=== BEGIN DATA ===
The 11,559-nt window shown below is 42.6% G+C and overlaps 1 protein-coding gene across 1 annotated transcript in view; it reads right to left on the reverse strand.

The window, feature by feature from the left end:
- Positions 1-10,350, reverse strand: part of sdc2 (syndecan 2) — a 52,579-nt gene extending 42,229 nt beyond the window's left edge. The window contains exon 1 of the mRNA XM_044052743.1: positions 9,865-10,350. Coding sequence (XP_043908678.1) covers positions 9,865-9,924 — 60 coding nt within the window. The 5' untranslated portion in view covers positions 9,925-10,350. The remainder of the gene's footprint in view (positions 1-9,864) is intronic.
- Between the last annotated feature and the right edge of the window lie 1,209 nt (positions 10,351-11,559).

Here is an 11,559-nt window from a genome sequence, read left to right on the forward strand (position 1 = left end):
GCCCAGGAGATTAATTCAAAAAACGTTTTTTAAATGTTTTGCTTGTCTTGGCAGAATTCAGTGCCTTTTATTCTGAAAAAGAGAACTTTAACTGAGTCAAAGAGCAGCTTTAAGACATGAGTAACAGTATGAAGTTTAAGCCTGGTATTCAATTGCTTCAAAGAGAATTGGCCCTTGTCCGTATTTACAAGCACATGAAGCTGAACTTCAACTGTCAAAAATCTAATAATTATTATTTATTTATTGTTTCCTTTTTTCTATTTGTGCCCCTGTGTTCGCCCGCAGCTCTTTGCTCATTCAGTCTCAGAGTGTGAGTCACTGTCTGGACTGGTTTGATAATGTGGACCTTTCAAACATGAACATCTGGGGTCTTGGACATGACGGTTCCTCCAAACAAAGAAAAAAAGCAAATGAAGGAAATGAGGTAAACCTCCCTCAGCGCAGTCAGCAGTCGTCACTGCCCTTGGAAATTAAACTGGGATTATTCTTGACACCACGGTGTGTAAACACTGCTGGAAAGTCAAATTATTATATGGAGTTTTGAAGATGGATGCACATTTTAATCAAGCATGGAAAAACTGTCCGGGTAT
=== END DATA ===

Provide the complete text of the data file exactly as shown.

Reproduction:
The 11,559-nt window shown below is 42.6% G+C and overlaps 1 protein-coding gene across 1 annotated transcript in view; it reads right to left on the reverse strand.

The window, feature by feature from the left end:
- Positions 1-10,350, reverse strand: part of sdc2 (syndecan 2) — a 52,579-nt gene extending 42,229 nt beyond the window's left edge. The window contains exon 1 of the mRNA XM_044052743.1: positions 9,865-10,350. Coding sequence (XP_043908678.1) covers positions 9,865-9,924 — 60 coding nt within the window. The 5' untranslated portion in view covers positions 9,925-10,350. The remainder of the gene's footprint in view (positions 1-9,864) is intronic.
- Between the last annotated feature and the right edge of the window lie 1,209 nt (positions 10,351-11,559).

Here is an 11,559-nt window from a genome sequence, read left to right on the forward strand (position 1 = left end):
GCCCAGGAGATTAATTCAAAAAACGTTTTTTAAATGTTTTGCTTGTCTTGGCAGAATTCAGTGCCTTTTATTCTGAAAAAGAGAACTTTAACTGAGTCAAAGAGCAGCTTTAAGACATGAGTAACAGTATGAAGTTTAAGCCTGGTATTCAATTGCTTCAAAGAGAATTGGCCCTTGTCCGTATTTACAAGCACATGAAGCTGAACTTCAACTGTCAAAAATCTAATAATTATTATTTATTTATTGTTTCCTTTTTTCTATTTGTGCCCCTGTGTTCGCCCGCAGCTCTTTGCTCATTCAGTCTCAGAGTGTGAGTCACTGTCTGGACTGGTTTGATAATGTGGACCTTTCAAACATGAACATCTGGGGTCTTGGACATGACGGTTCCTCCAAACAAAGAAAAAAAGCAAATGAAGGAAATGAGGTAAACCTCCCTCAGCGCAGTCAGCAGTCGTCACTGCCCTTGGAAATTAAACTGGGATTATTCTTGACACCACGGTGTGTAAACACTGCTGGAAAGTCAAATTATTATATGGAGTTTTGAAGATGGATGCACATTTTAATCAAGCATGGAAAAACTGTCCGGGTAT